Our Newham correspondent makes some observations on the Councillor Candidate Selections in the east London borough
With East Ham and West Ham CLPs in special measures, all 66 candidates for the local elections to Newham Council were imposed by panels constituted by the London Region Labour Party.
The process of selecting candidates was very much like that of a job interview. Initially, a little over 200 new applicants in addition to sitting councillors applied for selection and this number was reduced to a longlist of some 150 people who were interviewed.
Many of the applicants against whom complaints had been made – and this was a large number – were questioned about them during their interviews. Failure to get selected could therefore have been due to what the panellists regarded as unsatisfactory responses to complaints as well as to a generally poor interview. In the case of sitting councillors, the Whip’s report was, of course, also taken into account.
The selection process resulted in the number of left-wingers on the candidates’ list remaining approximately the same as that of the sitting councillors – that is around 8 out of 66. Two left-wingers (one of whom was not considered to be authentic by other left councillors) were not appointed and one stepped down voluntarily. Of the candidates adopted, three new ones are considered to be on the left.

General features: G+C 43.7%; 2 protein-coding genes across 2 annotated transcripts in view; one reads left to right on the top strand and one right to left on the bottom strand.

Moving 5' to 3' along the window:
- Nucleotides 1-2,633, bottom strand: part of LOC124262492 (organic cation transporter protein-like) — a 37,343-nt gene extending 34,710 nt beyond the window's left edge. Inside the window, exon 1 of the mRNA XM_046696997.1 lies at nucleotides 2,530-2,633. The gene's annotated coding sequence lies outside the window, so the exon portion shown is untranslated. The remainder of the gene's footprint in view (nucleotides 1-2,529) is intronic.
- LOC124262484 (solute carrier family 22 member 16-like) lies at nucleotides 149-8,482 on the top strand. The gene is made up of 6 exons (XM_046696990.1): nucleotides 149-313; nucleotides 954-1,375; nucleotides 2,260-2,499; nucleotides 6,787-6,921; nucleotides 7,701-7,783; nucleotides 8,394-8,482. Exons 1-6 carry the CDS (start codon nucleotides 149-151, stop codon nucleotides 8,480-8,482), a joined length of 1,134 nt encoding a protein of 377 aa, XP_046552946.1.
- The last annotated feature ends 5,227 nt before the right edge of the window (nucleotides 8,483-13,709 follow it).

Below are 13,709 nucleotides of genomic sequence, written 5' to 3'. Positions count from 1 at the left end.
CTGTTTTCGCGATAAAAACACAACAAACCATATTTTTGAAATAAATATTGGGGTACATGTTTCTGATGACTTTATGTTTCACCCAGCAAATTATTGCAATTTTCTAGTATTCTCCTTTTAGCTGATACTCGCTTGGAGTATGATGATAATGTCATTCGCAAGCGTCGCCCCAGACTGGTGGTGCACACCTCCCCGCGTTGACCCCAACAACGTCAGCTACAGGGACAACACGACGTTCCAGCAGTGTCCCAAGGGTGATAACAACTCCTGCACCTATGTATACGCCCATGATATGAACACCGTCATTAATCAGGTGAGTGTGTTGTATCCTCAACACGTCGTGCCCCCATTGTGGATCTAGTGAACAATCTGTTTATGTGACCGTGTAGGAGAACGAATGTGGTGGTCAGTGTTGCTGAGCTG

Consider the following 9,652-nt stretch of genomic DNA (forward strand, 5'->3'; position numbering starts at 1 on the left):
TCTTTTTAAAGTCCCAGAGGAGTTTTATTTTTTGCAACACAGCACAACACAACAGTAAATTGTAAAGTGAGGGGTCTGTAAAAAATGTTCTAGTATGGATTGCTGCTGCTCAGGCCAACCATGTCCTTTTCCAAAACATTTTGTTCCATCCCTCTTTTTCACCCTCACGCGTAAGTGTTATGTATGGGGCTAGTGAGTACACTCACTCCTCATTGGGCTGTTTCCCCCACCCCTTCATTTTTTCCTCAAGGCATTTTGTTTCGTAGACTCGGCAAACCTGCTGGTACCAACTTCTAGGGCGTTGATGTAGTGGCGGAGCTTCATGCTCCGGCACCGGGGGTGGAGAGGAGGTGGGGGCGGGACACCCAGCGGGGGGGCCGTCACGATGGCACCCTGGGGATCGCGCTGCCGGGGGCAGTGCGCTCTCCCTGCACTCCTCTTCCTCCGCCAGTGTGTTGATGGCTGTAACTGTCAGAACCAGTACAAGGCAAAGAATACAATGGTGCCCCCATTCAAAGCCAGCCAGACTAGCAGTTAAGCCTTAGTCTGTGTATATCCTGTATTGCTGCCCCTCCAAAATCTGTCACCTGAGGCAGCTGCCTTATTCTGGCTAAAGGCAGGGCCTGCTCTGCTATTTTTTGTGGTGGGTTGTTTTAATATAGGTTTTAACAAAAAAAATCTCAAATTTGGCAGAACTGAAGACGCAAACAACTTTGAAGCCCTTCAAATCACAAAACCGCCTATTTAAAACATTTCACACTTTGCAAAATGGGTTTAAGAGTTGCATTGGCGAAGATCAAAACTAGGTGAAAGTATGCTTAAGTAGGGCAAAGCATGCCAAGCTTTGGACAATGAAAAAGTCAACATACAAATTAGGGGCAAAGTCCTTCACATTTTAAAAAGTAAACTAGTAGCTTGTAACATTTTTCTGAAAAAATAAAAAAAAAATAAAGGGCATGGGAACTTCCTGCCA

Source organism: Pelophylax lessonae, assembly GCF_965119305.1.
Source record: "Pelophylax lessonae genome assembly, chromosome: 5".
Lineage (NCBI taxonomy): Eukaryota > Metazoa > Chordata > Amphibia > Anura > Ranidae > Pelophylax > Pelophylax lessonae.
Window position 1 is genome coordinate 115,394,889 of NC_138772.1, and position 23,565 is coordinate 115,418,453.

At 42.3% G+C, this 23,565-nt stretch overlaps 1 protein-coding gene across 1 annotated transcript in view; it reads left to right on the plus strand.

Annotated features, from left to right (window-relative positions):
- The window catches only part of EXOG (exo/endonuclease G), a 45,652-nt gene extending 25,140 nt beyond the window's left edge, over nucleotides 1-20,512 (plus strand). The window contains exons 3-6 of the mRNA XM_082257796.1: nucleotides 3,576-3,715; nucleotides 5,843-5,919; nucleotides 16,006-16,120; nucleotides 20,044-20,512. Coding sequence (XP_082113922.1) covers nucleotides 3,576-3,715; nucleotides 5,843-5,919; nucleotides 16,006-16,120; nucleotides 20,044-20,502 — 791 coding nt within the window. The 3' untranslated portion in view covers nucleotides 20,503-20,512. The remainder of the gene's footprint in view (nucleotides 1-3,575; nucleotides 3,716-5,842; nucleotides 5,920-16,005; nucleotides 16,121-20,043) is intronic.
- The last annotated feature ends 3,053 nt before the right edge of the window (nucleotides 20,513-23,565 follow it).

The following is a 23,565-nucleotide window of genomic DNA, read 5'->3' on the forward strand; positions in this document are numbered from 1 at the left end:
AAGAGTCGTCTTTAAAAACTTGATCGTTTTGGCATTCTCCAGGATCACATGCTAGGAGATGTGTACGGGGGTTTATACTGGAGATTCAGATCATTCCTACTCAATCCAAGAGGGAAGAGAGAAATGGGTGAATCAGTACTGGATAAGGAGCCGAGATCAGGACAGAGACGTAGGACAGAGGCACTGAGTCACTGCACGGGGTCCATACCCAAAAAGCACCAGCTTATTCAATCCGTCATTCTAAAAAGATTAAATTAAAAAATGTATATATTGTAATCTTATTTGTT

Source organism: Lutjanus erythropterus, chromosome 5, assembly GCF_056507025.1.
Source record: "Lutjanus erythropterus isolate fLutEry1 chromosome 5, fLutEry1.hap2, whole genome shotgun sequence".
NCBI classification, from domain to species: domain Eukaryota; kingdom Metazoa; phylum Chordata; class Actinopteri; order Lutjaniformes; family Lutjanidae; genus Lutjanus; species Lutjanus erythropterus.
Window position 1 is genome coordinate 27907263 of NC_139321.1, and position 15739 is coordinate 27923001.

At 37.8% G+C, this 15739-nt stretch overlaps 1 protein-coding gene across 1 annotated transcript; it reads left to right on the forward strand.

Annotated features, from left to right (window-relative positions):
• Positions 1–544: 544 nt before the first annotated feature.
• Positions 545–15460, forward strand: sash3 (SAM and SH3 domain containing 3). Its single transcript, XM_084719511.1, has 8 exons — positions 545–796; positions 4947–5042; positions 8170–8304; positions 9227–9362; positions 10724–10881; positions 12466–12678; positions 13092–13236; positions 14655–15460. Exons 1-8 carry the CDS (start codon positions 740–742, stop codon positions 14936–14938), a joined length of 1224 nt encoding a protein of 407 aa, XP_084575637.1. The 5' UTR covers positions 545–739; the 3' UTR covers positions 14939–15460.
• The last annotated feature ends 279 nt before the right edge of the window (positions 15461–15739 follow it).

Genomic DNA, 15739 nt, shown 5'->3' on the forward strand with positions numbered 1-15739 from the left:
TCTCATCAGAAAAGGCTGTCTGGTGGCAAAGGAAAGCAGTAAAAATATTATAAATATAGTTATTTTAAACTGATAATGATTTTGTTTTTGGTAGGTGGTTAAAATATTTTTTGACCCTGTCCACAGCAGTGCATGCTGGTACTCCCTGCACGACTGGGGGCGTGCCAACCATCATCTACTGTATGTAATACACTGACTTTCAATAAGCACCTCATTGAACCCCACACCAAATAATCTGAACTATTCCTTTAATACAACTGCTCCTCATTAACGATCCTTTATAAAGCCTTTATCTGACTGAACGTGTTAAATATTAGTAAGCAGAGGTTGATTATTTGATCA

The fate of the left in the Newham candidate selections needs to be seen in the light of the split in the left of the Labour Party in the borough. About three years ago a kind of Left Opposition to Newham Council coalesced. Within this group were sincere socialists genuinely on the left. But there were also some opportunists who adopted socialism as a flag of convenience to further their personal advancement, with little regard to political principle.
Several months ago, a few leading members of this opposition group, following the suspension from the Labour Party of one of their number, left the Party to form Newham Socialist Labour, which they qualified as a shadow CLP.
Five members of this group are now standing in the elections as independent candidates. Of the members of the opposition group who remained in the Party and applied for selection as Labour candidates – about ten in number – all were unsuccessful and it remains to be seen what they will do during the election campaign.
Labour Hub would be interested to know how Labour’s selection process was run in your borough – get in touch!
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